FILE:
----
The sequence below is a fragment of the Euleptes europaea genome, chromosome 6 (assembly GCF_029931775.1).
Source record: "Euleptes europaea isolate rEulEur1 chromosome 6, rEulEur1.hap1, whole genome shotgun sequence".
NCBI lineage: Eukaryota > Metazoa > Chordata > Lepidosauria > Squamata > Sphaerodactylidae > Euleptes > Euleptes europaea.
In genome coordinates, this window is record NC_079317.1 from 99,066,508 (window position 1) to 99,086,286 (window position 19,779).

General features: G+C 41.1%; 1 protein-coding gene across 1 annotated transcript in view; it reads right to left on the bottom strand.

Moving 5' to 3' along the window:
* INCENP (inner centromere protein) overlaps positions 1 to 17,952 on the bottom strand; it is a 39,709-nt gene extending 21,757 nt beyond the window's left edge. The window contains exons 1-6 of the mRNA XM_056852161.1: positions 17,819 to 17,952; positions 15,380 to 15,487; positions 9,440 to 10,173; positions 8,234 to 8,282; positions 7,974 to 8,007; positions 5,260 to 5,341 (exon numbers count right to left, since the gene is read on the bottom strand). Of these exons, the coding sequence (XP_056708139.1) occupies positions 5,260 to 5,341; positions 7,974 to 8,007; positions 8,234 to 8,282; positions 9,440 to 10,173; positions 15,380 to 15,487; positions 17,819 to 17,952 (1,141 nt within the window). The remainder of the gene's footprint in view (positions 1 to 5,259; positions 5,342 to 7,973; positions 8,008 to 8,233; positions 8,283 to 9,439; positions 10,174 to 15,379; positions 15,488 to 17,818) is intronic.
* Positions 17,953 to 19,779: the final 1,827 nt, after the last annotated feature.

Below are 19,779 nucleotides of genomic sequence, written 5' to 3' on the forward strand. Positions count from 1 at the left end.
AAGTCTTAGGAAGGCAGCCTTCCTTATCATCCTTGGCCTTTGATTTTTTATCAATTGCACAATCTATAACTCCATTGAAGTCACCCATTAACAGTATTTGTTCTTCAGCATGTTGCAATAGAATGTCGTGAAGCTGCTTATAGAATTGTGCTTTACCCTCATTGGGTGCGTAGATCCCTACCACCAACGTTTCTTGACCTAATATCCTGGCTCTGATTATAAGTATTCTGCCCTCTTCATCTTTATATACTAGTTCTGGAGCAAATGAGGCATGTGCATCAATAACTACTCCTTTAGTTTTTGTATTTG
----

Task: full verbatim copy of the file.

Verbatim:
The sequence below is a fragment of the Euleptes europaea genome, chromosome 6 (assembly GCF_029931775.1).
Source record: "Euleptes europaea isolate rEulEur1 chromosome 6, rEulEur1.hap1, whole genome shotgun sequence".
NCBI lineage: Eukaryota > Metazoa > Chordata > Lepidosauria > Squamata > Sphaerodactylidae > Euleptes > Euleptes europaea.
In genome coordinates, this window is record NC_079317.1 from 99,066,508 (window position 1) to 99,086,286 (window position 19,779).

General features: G+C 41.1%; 1 protein-coding gene across 1 annotated transcript in view; it reads right to left on the bottom strand.

Moving 5' to 3' along the window:
* INCENP (inner centromere protein) overlaps positions 1 to 17,952 on the bottom strand; it is a 39,709-nt gene extending 21,757 nt beyond the window's left edge. The window contains exons 1-6 of the mRNA XM_056852161.1: positions 17,819 to 17,952; positions 15,380 to 15,487; positions 9,440 to 10,173; positions 8,234 to 8,282; positions 7,974 to 8,007; positions 5,260 to 5,341 (exon numbers count right to left, since the gene is read on the bottom strand). Of these exons, the coding sequence (XP_056708139.1) occupies positions 5,260 to 5,341; positions 7,974 to 8,007; positions 8,234 to 8,282; positions 9,440 to 10,173; positions 15,380 to 15,487; positions 17,819 to 17,952 (1,141 nt within the window). The remainder of the gene's footprint in view (positions 1 to 5,259; positions 5,342 to 7,973; positions 8,008 to 8,233; positions 8,283 to 9,439; positions 10,174 to 15,379; positions 15,488 to 17,818) is intronic.
* Positions 17,953 to 19,779: the final 1,827 nt, after the last annotated feature.

Below are 19,779 nucleotides of genomic sequence, written 5' to 3' on the forward strand. Positions count from 1 at the left end.
AAGTCTTAGGAAGGCAGCCTTCCTTATCATCCTTGGCCTTTGATTTTTTATCAATTGCACAATCTATAACTCCATTGAAGTCACCCATTAACAGTATTTGTTCTTCAGCATGTTGCAATAGAATGTCGTGAAGCTGCTTATAGAATTGTGCTTTACCCTCATTGGGTGCGTAGATCCCTACCACCAACGTTTCTTGACCTAATATCCTGGCTCTGATTATAAGTATTCTGCCCTCTTCATCTTTATATACTAGTTCTGGAGCAAATGAGGCATGTGCATCAATAACTACTCCTTTAGTTTTTGTATTTG